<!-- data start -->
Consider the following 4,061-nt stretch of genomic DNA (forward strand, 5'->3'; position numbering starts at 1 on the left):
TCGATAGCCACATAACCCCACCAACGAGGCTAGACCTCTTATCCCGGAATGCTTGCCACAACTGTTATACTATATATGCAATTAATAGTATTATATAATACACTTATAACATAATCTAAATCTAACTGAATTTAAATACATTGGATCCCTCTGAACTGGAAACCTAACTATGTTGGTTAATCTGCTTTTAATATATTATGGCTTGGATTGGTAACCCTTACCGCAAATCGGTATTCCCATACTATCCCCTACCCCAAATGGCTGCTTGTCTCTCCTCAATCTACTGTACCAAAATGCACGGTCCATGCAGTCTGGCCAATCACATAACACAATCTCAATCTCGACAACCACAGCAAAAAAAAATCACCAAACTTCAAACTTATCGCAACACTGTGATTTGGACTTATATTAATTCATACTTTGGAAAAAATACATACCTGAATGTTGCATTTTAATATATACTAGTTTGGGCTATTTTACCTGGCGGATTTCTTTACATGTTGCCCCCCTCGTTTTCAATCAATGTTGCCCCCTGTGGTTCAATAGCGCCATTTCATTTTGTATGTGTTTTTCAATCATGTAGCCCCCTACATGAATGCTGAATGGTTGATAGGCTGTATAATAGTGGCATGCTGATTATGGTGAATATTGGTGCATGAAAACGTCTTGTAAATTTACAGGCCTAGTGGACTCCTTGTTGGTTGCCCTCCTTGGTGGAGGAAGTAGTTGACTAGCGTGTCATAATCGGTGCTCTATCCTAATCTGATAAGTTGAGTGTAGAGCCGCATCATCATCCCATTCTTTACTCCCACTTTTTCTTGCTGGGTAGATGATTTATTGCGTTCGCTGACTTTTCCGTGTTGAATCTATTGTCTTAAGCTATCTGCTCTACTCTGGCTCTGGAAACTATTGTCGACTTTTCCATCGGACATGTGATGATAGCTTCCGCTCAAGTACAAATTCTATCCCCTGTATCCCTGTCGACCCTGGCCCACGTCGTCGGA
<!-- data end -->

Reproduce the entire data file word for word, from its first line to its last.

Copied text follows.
Consider the following 4,061-nt stretch of genomic DNA (forward strand, 5'->3'; position numbering starts at 1 on the left):
TCGATAGCCACATAACCCCACCAACGAGGCTAGACCTCTTATCCCGGAATGCTTGCCACAACTGTTATACTATATATGCAATTAATAGTATTATATAATACACTTATAACATAATCTAAATCTAACTGAATTTAAATACATTGGATCCCTCTGAACTGGAAACCTAACTATGTTGGTTAATCTGCTTTTAATATATTATGGCTTGGATTGGTAACCCTTACCGCAAATCGGTATTCCCATACTATCCCCTACCCCAAATGGCTGCTTGTCTCTCCTCAATCTACTGTACCAAAATGCACGGTCCATGCAGTCTGGCCAATCACATAACACAATCTCAATCTCGACAACCACAGCAAAAAAAAATCACCAAACTTCAAACTTATCGCAACACTGTGATTTGGACTTATATTAATTCATACTTTGGAAAAAATACATACCTGAATGTTGCATTTTAATATATACTAGTTTGGGCTATTTTACCTGGCGGATTTCTTTACATGTTGCCCCCCTCGTTTTCAATCAATGTTGCCCCCTGTGGTTCAATAGCGCCATTTCATTTTGTATGTGTTTTTCAATCATGTAGCCCCCTACATGAATGCTGAATGGTTGATAGGCTGTATAATAGTGGCATGCTGATTATGGTGAATATTGGTGCATGAAAACGTCTTGTAAATTTACAGGCCTAGTGGACTCCTTGTTGGTTGCCCTCCTTGGTGGAGGAAGTAGTTGACTAGCGTGTCATAATCGGTGCTCTATCCTAATCTGATAAGTTGAGTGTAGAGCCGCATCATCATCCCATTCTTTACTCCCACTTTTTCTTGCTGGGTAGATGATTTATTGCGTTCGCTGACTTTTCCGTGTTGAATCTATTGTCTTAAGCTATCTGCTCTACTCTGGCTCTGGAAACTATTGTCGACTTTTCCATCGGACATGTGATGATAGCTTCCGCTCAAGTACAAATTCTATCCCCTGTATCCCTGTCGACCCTGGCCCACGTCGTCGGA